The Rev. Dr. Clayton and Lori Smith have a home much larger than they'd likely have purchased for their family, but the house at 700 Bellevue came as part of the package when Clayton took the post as senior pastor at Centenary United Methodist Church.
"We live in a big, beautiful house," and the home is much larger than the standard for church parsonages, he said.
But there are few parsonages, also called manses, remaining in Southeast Missouri. Many area churches provide a housing allowance for their pastors instead of providing a house.
Of the 30 churches in the Cape Girardeau Baptist Association, only nine still have parsonages, and most of those are in rural communities.
It used to be customary for churches to provide a home for their pastors but the reasons for not doing so vary from the expense of owning and maintaining the house to giving pastors a chance to build equity so they'll have a home when they retire. Another factor is the growing staff at area churches.
Owning a parsonage can be a good thing for pastors or it can be an albatross for the church, said the Rev. Dr. Andy Pratt, director of the Baptist Student Center and a religion professor at Southeast Missouri State University.
"It was a good idea on the frontier when churches didn't have the money to give to ministers," he said. "Housing was a tremendous part of their compensation."
But now it is more complicated because pastors have no home once they retire and no equity to use if they're buying a house.
"And houses have become more expensive to own," Pratt said.
The Rev. Terry Eades, pastor of First Baptist Church in Scott City, Mo., and his family lived in a home owned by the church for about five years. But as he and his wife approached middle age, the couple wanted to purchase their own home.
The parsonage system "has just caused a lot of elderly pastors trouble and I know some of those guys," Eades said. "I told the church that as we reached middle age we needed to own a home."
Eades did his financial homework and determined how much of his net worth was lost each year because he wasn't building equity in a home. It was substantial enough that he asked the church to consider selling the parsonage and give him a housing allowance instead.
The family purchased a house in Scott City and moved out of the parsonage. The house, located next door to the church, sat empty for a few years but eventually was sold.
Because pastors are able to buy their own homes, their average tenure is getting longer, Eades said. He's been pastor at the church for 12 years.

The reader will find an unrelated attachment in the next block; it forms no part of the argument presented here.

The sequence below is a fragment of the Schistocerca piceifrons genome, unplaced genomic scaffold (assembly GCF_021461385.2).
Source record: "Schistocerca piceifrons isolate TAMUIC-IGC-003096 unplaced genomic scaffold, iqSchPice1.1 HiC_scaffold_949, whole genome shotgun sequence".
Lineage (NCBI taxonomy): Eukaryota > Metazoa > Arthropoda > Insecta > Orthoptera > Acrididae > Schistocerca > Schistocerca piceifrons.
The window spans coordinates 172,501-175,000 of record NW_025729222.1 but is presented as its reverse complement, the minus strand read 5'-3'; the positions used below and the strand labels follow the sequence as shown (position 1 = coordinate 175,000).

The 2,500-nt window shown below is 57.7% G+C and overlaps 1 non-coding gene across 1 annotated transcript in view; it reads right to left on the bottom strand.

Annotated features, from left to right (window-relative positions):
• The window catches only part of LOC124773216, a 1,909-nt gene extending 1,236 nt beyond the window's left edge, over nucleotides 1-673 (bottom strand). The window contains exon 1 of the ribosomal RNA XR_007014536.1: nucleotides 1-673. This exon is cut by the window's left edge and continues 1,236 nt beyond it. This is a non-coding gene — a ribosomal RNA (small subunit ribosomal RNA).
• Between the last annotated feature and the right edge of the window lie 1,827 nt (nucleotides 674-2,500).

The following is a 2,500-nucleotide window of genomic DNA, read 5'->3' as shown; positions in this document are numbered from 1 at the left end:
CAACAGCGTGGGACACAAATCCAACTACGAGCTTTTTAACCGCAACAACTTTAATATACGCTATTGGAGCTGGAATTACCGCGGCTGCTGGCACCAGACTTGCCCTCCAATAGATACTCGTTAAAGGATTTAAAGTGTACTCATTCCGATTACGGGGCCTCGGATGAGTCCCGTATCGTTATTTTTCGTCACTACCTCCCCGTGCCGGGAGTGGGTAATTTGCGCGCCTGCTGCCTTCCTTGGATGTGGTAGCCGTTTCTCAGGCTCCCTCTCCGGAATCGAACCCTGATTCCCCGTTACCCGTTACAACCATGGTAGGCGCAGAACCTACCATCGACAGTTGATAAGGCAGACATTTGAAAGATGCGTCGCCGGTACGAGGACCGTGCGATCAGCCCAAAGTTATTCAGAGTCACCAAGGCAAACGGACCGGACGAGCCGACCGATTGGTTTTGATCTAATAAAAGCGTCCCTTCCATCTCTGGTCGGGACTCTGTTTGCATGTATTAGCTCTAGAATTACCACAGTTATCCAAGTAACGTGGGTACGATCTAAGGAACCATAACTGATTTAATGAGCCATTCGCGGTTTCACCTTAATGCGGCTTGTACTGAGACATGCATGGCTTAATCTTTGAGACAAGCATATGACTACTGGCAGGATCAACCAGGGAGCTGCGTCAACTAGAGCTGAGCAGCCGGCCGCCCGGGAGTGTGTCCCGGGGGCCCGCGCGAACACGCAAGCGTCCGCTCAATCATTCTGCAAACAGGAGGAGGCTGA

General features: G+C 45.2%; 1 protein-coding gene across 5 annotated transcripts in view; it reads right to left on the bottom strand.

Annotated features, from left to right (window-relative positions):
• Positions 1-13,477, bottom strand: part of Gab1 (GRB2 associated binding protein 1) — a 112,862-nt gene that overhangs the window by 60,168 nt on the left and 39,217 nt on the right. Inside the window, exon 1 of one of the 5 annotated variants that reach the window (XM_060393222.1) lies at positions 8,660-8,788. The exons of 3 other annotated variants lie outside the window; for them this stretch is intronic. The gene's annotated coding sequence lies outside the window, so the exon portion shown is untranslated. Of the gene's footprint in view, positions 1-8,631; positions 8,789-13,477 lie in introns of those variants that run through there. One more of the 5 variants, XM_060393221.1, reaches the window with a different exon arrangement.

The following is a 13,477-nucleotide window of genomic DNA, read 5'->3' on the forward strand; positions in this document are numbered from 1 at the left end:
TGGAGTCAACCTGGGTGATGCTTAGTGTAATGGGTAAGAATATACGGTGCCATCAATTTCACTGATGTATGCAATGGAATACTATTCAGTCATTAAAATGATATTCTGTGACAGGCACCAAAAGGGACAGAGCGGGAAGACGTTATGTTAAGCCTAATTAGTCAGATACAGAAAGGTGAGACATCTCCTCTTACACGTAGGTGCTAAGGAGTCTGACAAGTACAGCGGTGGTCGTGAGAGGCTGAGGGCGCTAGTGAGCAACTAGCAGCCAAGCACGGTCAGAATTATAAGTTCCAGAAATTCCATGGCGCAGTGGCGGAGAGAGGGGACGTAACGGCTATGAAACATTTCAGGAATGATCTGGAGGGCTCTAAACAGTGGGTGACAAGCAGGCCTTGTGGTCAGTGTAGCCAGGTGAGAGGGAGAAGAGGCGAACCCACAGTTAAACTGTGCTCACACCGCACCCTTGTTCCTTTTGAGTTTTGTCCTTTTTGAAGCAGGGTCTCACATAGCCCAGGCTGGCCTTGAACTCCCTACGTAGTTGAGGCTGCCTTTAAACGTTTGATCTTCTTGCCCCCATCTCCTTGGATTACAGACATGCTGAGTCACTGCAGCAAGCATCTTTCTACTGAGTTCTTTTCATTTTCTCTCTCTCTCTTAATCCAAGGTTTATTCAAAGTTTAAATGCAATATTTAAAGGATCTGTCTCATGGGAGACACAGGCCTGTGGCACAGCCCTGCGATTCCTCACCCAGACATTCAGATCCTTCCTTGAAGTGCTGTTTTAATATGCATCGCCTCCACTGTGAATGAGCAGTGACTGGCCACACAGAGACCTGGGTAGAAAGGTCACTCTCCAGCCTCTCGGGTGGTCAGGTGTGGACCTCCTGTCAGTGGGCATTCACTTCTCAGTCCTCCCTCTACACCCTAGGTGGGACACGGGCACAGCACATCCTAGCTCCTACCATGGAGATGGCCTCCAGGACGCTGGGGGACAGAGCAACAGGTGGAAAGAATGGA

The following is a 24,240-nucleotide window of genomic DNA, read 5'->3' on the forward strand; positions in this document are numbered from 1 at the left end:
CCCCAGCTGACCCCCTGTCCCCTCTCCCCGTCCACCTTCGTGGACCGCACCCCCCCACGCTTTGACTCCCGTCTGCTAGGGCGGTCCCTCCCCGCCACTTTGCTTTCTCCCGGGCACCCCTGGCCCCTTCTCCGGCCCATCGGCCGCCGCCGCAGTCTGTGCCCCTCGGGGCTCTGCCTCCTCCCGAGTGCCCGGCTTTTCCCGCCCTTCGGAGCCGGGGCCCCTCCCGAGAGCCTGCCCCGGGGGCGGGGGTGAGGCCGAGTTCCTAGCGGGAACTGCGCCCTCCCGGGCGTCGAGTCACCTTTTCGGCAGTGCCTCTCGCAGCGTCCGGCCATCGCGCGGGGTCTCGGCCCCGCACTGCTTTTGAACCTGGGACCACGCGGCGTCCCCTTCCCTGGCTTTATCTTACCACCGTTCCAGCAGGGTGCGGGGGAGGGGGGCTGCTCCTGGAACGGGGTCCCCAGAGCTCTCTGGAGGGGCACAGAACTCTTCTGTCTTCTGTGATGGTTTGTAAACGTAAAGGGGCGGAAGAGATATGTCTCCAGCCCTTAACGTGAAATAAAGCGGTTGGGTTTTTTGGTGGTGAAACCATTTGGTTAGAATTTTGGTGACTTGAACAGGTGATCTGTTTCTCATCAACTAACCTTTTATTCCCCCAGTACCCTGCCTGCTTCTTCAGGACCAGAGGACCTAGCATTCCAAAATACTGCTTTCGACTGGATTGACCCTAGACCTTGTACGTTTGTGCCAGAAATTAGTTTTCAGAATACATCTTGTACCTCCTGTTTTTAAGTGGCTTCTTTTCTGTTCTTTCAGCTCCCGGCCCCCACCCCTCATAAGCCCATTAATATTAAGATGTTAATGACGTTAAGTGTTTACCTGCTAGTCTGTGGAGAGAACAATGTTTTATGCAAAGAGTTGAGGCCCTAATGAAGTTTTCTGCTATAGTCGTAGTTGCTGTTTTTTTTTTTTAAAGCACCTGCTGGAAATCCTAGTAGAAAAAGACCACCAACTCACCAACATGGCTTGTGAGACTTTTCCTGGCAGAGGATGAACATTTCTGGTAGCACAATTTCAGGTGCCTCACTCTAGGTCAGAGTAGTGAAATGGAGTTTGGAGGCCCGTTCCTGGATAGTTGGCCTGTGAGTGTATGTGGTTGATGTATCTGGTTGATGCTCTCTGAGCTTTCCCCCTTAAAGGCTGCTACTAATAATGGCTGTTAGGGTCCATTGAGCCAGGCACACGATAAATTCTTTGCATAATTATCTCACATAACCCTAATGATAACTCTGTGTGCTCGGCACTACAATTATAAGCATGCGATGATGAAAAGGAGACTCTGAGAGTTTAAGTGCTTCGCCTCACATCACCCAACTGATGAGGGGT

The home next door to Centenary was donated to the church by Charlie and Connie Harris and has been used as the parsonage for at least 40 years.
"The generosity of the Harrises needs to be lifted up today," Clayton Smith said.
Like most United Methodist pastors, the Rev. Anselm Williams of Grace United Methodist Church, lives in a parsonage.
Since Methodist pastors are appointed by the bishop, the parsonage system makes it easier for a church to receive a new pastor. And parsonages are usually close to the church, Williams said.
The convenience of a parsonage is an advantage, said Lori Smith. "I do love living next door," she said. Her husband walks "20 paces to work and that's just fantastic."
The family has lived in the house for about six years. It is the first parsonage Lori Smith has lived in but the second for Clayton, who was assigned to a church that had a parsonage before the couple met and married.
Living in a parsonage also means Lori does less driving than other parents with teen-age children active in church programs. "They just say 'Mom, I'm going to church' and I don't have to drive back and forth."
But by the same token, decorating or making repairs in a parsonage requires permission from the church. When the Smiths moved into the house, Lori asked that all the carpeting be removed and the wood floors restored. She also removed the heavy drapes from the windows and painted all the walls white to add light in the rooms.
"Doing just those few things make a big difference," she said.
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